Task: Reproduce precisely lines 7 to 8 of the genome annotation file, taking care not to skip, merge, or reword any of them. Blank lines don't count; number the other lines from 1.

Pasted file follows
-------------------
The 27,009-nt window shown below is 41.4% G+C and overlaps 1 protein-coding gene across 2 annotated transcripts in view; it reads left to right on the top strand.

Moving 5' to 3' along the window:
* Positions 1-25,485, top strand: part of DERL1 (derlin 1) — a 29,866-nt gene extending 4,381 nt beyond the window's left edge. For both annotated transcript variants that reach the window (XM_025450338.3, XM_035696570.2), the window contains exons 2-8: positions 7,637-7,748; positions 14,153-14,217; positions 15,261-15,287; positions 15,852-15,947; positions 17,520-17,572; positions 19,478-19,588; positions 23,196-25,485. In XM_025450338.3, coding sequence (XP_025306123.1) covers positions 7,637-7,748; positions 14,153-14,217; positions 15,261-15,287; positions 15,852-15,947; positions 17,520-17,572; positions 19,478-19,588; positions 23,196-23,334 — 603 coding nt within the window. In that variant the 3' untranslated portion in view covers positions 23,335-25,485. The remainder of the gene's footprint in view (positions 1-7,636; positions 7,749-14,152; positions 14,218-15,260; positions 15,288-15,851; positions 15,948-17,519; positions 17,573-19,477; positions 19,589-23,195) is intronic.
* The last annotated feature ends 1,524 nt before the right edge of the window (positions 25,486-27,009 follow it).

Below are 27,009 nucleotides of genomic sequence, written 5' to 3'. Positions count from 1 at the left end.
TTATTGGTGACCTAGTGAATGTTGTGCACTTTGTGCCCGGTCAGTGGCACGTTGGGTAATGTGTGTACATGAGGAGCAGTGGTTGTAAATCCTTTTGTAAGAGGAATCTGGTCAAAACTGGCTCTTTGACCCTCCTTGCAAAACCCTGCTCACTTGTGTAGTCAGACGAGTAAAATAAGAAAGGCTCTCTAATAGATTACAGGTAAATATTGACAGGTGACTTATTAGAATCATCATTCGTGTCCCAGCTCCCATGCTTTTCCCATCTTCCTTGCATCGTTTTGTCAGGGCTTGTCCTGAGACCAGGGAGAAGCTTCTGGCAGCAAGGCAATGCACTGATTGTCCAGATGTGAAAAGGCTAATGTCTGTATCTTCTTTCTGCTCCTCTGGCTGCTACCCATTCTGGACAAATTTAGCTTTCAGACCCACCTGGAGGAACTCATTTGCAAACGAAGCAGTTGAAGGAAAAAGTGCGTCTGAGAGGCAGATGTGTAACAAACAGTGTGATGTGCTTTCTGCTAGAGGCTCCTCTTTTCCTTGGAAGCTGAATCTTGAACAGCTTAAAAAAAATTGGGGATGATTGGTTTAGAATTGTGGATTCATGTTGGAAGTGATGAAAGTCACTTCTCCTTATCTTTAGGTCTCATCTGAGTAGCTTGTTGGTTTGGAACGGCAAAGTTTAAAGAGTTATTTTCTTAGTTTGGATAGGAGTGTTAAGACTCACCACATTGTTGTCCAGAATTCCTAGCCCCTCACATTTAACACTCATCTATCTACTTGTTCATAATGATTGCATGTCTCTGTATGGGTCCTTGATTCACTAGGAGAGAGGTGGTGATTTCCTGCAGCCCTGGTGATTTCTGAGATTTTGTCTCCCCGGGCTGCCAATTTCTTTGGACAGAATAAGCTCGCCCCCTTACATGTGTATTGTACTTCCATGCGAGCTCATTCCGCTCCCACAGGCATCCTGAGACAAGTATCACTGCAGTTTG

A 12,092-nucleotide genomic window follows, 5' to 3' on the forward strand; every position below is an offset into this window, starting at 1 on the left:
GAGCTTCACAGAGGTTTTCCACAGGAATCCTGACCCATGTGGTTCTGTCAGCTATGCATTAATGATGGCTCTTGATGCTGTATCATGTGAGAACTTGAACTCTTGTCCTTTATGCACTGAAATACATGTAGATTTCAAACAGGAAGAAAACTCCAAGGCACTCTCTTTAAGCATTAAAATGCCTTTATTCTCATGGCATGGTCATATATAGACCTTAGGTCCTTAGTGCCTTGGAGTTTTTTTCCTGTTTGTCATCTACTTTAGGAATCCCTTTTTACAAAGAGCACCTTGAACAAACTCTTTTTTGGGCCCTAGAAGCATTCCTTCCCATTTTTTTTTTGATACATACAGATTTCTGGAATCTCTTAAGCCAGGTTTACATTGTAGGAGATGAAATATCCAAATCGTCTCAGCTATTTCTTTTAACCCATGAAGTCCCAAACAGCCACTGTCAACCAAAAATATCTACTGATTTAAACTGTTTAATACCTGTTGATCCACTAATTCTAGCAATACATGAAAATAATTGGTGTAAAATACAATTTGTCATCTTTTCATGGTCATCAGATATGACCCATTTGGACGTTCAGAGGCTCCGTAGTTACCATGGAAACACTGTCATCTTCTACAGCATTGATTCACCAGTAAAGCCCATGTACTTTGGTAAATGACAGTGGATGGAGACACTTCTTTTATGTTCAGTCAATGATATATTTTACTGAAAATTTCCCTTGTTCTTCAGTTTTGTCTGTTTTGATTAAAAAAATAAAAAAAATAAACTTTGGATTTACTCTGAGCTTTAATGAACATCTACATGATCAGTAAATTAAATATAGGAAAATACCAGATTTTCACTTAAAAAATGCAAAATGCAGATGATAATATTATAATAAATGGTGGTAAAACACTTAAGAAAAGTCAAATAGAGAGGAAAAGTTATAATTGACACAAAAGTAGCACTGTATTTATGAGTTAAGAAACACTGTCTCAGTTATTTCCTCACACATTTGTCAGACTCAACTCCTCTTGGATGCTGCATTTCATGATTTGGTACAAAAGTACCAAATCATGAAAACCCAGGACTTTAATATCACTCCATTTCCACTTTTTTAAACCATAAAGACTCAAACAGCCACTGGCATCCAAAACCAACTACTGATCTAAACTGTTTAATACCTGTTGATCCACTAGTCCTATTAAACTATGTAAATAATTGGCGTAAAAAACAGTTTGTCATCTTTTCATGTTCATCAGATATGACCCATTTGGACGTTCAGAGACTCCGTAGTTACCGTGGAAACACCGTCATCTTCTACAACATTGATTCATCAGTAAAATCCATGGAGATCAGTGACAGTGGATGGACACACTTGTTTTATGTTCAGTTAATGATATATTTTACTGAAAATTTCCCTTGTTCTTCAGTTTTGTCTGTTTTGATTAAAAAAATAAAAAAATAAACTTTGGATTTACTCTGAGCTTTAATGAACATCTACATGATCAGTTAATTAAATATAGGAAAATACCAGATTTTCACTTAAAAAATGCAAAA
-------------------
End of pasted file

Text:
A 12,092-nucleotide genomic window follows, 5' to 3' on the forward strand; every position below is an offset into this window, starting at 1 on the left:
GAGCTTCACAGAGGTTTTCCACAGGAATCCTGACCCATGTGGTTCTGTCAGCTATGCATTAATGATGGCTCTTGATGCTGTATCATGTGAGAACTTGAACTCTTGTCCTTTATGCACTGAAATACATGTAGATTTCAAACAGGAAGAAAACTCCAAGGCACTCTCTTTAAGCATTAAAATGCCTTTATTCTCATGGCATGGTCATATATAGACCTTAGGTCCTTAGTGCCTTGGAGTTTTTTTCCTGTTTGTCATCTACTTTAGGAATCCCTTTTTACAAAGAGCACCTTGAACAAACTCTTTTTTGGGCCCTAGAAGCATTCCTTCCCATTTTTTTTTTGATACATACAGATTTCTGGAATCTCTTAAGCCAGGTTTACATTGTAGGAGATGAAATATCCAAATCGTCTCAGCTATTTCTTTTAACCCATGAAGTCCCAAACAGCCACTGTCAACCAAAAATATCTACTGATTTAAACTGTTTAATACCTGTTGATCCACTAATTCTAGCAATACATGAAAATAATTGGTGTAAAATACAATTTGTCATCTTTTCATGGTCATCAGATATGACCCATTTGGACGTTCAGAGGCTCCGTAGTTACCATGGAAACACTGTCATCTTCTACAGCATTGATTCACCAGTAAAGCCCATGTACTTTGGTAAATGACAGTGGATGGAGACACTTCTTTTATGTTCAGTCAATGATATATTTTACTGAAAATTTCCCTTGTTCTTCAGTTTTGTCTGTTTTGATTAAAAAAATAAAAAAAATAAACTTTGGATTTACTCTGAGCTTTAATGAACATCTACATGATCAGTAAATTAAATATAGGAAAATACCAGATTTTCACTTAAAAAATGCAAAATGCAGATGATAATATTATAATAAATGGTGGTAAAACACTTAAGAAAAGTCAAATAGAGAGGAAAAGTTATAATTGACACAAAAGTAGCACTGTATTTATGAGTTAAGAAACACTGTCTCAGTTATTTCCTCACACATTTGTCAGACTCAACTCCTCTTGGATGCTGCATTTCATGATTTGGTACAAAAGTACCAAATCATGAAAACCCAGGACTTTAATATCACTCCATTTCCACTTTTTTAAACCATAAAGACTCAAACAGCCACTGGCATCCAAAACCAACTACTGATCTAAACTGTTTAATACCTGTTGATCCACTAGTCCTATTAAACTATGTAAATAATTGGCGTAAAAAACAGTTTGTCATCTTTTCATGTTCATCAGATATGACCCATTTGGACGTTCAGAGACTCCGTAGTTACCGTGGAAACACCGTCATCTTCTACAACATTGATTCATCAGTAAAATCCATGGAGATCAGTGACAGTGGATGGACACACTTGTTTTATGTTCAGTTAATGATATATTTTACTGAAAATTTCCCTTGTTCTTCAGTTTTGTCTGTTTTGATTAAAAAAATAAAAAAATAAACTTTGGATTTACTCTGAGCTTTAATGAACATCTACATGATCAGTTAATTAAATATAGGAAAATACCAGATTTTCACTTAAAAAATGCAAAA